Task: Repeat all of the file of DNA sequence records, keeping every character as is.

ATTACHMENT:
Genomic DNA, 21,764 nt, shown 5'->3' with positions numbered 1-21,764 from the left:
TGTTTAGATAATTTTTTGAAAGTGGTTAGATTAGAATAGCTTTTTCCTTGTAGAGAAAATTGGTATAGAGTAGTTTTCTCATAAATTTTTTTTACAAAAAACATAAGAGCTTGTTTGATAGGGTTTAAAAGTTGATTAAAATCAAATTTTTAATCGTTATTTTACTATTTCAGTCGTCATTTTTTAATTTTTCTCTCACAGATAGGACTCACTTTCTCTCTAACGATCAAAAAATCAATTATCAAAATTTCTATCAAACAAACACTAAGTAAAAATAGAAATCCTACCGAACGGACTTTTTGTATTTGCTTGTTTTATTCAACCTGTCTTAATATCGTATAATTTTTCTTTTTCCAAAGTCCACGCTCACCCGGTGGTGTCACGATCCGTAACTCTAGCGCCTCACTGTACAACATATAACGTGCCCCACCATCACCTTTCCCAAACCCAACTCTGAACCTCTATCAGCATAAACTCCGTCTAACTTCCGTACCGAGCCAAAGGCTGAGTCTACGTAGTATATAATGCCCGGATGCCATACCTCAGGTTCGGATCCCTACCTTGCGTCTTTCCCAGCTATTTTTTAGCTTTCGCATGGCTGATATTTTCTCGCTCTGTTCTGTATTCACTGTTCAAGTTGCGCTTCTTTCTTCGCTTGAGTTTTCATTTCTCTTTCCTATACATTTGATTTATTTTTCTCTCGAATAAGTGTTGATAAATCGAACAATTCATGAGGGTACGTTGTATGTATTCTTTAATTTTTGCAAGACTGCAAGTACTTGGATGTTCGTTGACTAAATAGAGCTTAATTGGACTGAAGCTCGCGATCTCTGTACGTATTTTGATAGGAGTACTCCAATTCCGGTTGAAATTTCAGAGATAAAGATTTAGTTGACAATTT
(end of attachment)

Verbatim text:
Genomic DNA, 21,764 nt, shown 5'->3' with positions numbered 1-21,764 from the left:
TGTTTAGATAATTTTTTGAAAGTGGTTAGATTAGAATAGCTTTTTCCTTGTAGAGAAAATTGGTATAGAGTAGTTTTCTCATAAATTTTTTTTACAAAAAACATAAGAGCTTGTTTGATAGGGTTTAAAAGTTGATTAAAATCAAATTTTTAATCGTTATTTTACTATTTCAGTCGTCATTTTTTAATTTTTCTCTCACAGATAGGACTCACTTTCTCTCTAACGATCAAAAAATCAATTATCAAAATTTCTATCAAACAAACACTAAGTAAAAATAGAAATCCTACCGAACGGACTTTTTGTATTTGCTTGTTTTATTCAACCTGTCTTAATATCGTATAATTTTTCTTTTTCCAAAGTCCACGCTCACCCGGTGGTGTCACGATCCGTAACTCTAGCGCCTCACTGTACAACATATAACGTGCCCCACCATCACCTTTCCCAAACCCAACTCTGAACCTCTATCAGCATAAACTCCGTCTAACTTCCGTACCGAGCCAAAGGCTGAGTCTACGTAGTATATAATGCCCGGATGCCATACCTCAGGTTCGGATCCCTACCTTGCGTCTTTCCCAGCTATTTTTTAGCTTTCGCATGGCTGATATTTTCTCGCTCTGTTCTGTATTCACTGTTCAAGTTGCGCTTCTTTCTTCGCTTGAGTTTTCATTTCTCTTTCCTATACATTTGATTTATTTTTCTCTCGAATAAGTGTTGATAAATCGAACAATTCATGAGGGTACGTTGTATGTATTCTTTAATTTTTGCAAGACTGCAAGTACTTGGATGTTCGTTGACTAAATAGAGCTTAATTGGACTGAAGCTCGCGATCTCTGTACGTATTTTGATAGGAGTACTCCAATTCCGGTTGAAATTTCAGAGATAAAGATTTAGTTGACAATTT